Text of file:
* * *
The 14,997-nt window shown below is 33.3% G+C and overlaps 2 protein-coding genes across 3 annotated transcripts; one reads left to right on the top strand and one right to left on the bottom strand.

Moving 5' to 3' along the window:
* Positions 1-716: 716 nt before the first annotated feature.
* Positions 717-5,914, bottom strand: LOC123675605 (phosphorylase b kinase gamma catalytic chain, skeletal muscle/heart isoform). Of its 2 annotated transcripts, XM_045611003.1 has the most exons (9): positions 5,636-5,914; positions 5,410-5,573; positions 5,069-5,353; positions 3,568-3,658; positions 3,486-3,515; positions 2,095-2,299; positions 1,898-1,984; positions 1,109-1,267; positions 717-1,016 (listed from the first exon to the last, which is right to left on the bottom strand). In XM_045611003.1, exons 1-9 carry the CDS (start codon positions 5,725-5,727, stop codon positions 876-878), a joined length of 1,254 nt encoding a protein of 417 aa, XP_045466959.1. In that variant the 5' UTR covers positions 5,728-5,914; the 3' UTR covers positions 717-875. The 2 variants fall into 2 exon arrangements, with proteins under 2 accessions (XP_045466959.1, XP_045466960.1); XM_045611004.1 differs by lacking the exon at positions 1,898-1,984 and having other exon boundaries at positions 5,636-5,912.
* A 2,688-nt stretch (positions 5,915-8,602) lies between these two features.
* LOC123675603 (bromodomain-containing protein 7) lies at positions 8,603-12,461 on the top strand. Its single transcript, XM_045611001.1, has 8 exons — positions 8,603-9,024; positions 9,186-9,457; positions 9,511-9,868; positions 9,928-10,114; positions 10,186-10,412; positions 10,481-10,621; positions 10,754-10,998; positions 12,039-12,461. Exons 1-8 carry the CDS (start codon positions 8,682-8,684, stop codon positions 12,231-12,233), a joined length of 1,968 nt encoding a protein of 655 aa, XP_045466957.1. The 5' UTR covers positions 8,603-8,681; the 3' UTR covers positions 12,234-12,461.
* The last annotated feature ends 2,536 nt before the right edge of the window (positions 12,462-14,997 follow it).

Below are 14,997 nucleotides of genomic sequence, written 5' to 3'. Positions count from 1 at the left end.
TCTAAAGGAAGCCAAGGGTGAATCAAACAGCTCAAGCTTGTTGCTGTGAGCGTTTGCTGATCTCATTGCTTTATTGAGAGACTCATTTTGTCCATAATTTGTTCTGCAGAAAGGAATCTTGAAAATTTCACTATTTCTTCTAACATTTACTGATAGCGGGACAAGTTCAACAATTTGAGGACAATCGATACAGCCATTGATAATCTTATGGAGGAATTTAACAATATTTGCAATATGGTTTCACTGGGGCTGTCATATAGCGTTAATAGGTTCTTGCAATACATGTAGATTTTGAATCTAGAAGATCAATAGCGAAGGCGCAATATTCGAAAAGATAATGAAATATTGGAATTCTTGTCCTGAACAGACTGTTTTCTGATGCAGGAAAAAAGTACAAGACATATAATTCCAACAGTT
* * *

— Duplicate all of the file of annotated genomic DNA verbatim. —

The 14,997-nt window shown below is 33.3% G+C and overlaps 2 protein-coding genes across 3 annotated transcripts; one reads left to right on the top strand and one right to left on the bottom strand.

Moving 5' to 3' along the window:
* Positions 1-716: 716 nt before the first annotated feature.
* Positions 717-5,914, bottom strand: LOC123675605 (phosphorylase b kinase gamma catalytic chain, skeletal muscle/heart isoform). Of its 2 annotated transcripts, XM_045611003.1 has the most exons (9): positions 5,636-5,914; positions 5,410-5,573; positions 5,069-5,353; positions 3,568-3,658; positions 3,486-3,515; positions 2,095-2,299; positions 1,898-1,984; positions 1,109-1,267; positions 717-1,016 (listed from the first exon to the last, which is right to left on the bottom strand). In XM_045611003.1, exons 1-9 carry the CDS (start codon positions 5,725-5,727, stop codon positions 876-878), a joined length of 1,254 nt encoding a protein of 417 aa, XP_045466959.1. In that variant the 5' UTR covers positions 5,728-5,914; the 3' UTR covers positions 717-875. The 2 variants fall into 2 exon arrangements, with proteins under 2 accessions (XP_045466959.1, XP_045466960.1); XM_045611004.1 differs by lacking the exon at positions 1,898-1,984 and having other exon boundaries at positions 5,636-5,912.
* A 2,688-nt stretch (positions 5,915-8,602) lies between these two features.
* LOC123675603 (bromodomain-containing protein 7) lies at positions 8,603-12,461 on the top strand. Its single transcript, XM_045611001.1, has 8 exons — positions 8,603-9,024; positions 9,186-9,457; positions 9,511-9,868; positions 9,928-10,114; positions 10,186-10,412; positions 10,481-10,621; positions 10,754-10,998; positions 12,039-12,461. Exons 1-8 carry the CDS (start codon positions 8,682-8,684, stop codon positions 12,231-12,233), a joined length of 1,968 nt encoding a protein of 655 aa, XP_045466957.1. The 5' UTR covers positions 8,603-8,681; the 3' UTR covers positions 12,234-12,461.
* The last annotated feature ends 2,536 nt before the right edge of the window (positions 12,462-14,997 follow it).

Below are 14,997 nucleotides of genomic sequence, written 5' to 3'. Positions count from 1 at the left end.
TCTAAAGGAAGCCAAGGGTGAATCAAACAGCTCAAGCTTGTTGCTGTGAGCGTTTGCTGATCTCATTGCTTTATTGAGAGACTCATTTTGTCCATAATTTGTTCTGCAGAAAGGAATCTTGAAAATTTCACTATTTCTTCTAACATTTACTGATAGCGGGACAAGTTCAACAATTTGAGGACAATCGATACAGCCATTGATAATCTTATGGAGGAATTTAACAATATTTGCAATATGGTTTCACTGGGGCTGTCATATAGCGTTAATAGGTTCTTGCAATACATGTAGATTTTGAATCTAGAAGATCAATAGCGAAGGCGCAATATTCGAAAAGATAATGAAATATTGGAATTCTTGTCCTGAACAGACTGTTTTCTGATGCAGGAAAAAAGTACAAGACATATAATTCCAACAGTT